The Autumn Statement: A put down for aspiring landlords? – Chancellor George Osborne has delivered his Autumn Statement – and as intended, he sprang a number of surprises :-
No big surprises here – Osborne confirmed the introduction of a new flat-rate state pension and a small rise in the current state pension. In summary:
- The state pension age will rise
- The state pension will rise to £119.30 a week from April 2016
- The new flat-rate state pension of £155.65 a week will come in from April 2016 – but new pensioners will no longer be eligible for the additional state pension
The current additional state pension, which is earnings-related, is being abolished for those who reach state pension age on or after April 2016. The new flat-rate of £155.65 per week may leave some pensioners better off than they would otherwise have been, but many may find themselves receiving less overall. Those currently receiving their state pension will not see any change, except for the rise of £3.35 per week.
It’s a good time to be a first-time buyer, but a bad time to be a landlord. Here are the property highlights:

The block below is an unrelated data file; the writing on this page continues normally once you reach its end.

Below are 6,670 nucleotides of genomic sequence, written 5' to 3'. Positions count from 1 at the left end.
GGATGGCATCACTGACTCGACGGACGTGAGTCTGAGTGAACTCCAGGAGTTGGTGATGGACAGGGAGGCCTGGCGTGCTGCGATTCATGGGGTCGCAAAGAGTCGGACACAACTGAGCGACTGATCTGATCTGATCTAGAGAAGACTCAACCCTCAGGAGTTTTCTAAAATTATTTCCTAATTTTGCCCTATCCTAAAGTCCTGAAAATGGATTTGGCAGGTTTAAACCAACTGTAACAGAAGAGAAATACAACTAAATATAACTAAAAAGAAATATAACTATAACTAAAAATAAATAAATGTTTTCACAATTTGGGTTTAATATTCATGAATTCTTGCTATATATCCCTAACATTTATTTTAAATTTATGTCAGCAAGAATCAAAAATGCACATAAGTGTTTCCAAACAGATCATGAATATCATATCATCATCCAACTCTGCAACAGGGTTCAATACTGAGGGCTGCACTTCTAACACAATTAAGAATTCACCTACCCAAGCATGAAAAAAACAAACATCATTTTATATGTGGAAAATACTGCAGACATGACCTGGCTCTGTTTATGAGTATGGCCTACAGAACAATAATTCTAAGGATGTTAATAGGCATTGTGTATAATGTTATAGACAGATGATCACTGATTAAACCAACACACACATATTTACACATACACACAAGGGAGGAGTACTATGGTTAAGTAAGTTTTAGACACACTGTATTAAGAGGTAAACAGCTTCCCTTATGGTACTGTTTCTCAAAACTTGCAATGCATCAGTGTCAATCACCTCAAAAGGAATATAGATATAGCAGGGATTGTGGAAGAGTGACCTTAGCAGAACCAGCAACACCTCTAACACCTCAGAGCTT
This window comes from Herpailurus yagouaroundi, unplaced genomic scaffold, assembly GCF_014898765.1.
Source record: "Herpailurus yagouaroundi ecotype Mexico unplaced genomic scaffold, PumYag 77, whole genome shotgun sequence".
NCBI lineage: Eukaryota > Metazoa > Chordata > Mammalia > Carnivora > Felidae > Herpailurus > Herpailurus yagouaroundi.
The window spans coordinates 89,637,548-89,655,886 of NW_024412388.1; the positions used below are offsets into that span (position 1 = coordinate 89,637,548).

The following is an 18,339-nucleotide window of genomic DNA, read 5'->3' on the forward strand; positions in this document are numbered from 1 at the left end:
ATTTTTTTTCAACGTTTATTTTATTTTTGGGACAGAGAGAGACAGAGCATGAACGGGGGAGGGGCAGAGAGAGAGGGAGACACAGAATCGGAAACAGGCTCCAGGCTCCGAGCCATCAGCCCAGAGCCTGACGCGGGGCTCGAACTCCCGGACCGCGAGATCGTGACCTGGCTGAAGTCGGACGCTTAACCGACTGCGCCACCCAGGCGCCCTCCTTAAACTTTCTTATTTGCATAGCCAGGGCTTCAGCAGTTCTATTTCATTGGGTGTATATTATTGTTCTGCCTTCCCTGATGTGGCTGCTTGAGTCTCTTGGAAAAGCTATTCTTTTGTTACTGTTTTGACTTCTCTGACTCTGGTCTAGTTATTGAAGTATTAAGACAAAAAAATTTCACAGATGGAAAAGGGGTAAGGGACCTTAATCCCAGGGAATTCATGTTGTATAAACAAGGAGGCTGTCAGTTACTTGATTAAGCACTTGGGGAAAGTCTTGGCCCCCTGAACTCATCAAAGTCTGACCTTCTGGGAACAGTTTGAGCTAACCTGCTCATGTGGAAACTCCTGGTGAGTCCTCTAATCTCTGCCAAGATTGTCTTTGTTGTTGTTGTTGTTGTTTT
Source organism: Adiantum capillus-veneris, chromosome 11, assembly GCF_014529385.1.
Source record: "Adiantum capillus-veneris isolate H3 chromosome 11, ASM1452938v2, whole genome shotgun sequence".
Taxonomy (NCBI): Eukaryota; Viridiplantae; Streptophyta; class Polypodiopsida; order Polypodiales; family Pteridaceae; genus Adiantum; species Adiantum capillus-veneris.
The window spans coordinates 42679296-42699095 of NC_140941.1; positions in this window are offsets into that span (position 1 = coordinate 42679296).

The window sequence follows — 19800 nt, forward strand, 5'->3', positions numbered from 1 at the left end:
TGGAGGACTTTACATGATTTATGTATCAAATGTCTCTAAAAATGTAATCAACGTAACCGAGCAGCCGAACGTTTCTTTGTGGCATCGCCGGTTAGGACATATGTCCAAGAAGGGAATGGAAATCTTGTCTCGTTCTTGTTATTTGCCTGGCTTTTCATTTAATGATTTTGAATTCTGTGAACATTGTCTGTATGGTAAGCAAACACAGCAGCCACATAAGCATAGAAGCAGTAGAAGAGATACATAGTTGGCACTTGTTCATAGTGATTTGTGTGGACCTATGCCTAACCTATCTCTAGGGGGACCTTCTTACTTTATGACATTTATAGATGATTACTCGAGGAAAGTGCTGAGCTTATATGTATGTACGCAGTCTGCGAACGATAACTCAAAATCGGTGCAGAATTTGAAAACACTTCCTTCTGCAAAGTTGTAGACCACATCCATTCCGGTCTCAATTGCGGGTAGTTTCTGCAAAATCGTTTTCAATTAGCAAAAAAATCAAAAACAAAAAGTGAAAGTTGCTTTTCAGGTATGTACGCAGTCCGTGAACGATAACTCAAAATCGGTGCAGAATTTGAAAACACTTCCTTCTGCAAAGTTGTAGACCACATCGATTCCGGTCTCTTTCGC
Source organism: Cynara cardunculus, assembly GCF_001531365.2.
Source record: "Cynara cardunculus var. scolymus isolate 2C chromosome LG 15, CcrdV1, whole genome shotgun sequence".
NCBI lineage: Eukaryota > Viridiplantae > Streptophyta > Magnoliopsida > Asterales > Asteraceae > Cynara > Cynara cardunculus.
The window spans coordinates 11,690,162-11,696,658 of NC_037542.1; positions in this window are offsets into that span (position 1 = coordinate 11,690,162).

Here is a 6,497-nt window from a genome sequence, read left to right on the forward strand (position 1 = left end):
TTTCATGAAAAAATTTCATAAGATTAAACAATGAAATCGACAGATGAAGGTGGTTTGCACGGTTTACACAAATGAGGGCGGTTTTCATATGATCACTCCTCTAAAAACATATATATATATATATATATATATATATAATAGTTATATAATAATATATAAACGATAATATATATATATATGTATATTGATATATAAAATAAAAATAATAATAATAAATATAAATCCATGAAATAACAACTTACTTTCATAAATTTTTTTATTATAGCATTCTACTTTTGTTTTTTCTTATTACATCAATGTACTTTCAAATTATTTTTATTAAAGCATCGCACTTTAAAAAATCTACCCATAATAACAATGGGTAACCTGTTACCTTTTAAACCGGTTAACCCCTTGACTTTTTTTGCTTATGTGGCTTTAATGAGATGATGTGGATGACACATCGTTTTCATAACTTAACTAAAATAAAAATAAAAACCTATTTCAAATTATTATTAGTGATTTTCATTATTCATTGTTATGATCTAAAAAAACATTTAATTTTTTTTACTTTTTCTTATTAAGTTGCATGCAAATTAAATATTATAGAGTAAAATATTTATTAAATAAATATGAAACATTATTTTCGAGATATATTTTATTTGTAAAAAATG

- The Help-to-buy ISA will launch on 1 December – savers will receive a 25% government bonus, up to £3000, on top of their own savings.
- On top of this, there will be a new London help-to-buy scheme, offering buyers with a 5% deposit a loan of up to 40% of the value of new build homes, interest-free for 5 years.
- Bad news for landlords: a new surcharge of 3% will be added to stamp duty on buy-to-let properties and second/subsequent homes from 1 April 2016
- More good news though for first-time buyers: building new homes is high on the Chancellor’s list of priorities.
- The much-criticised tax credit cuts have been scrapped
- Everyone will have a digital tax account by the end of Parliament
A Man of Ambition :
What motivated the raising of stamp duty for purchasers of buy to let properties?
With the majority of working class and middle class aspiring to buy a second home and with some people doing very well from investing in the buy to let market, the motivation surely is a class led sneer at the aspirational classes. Which hopefully will come back to haunt this Chancellor.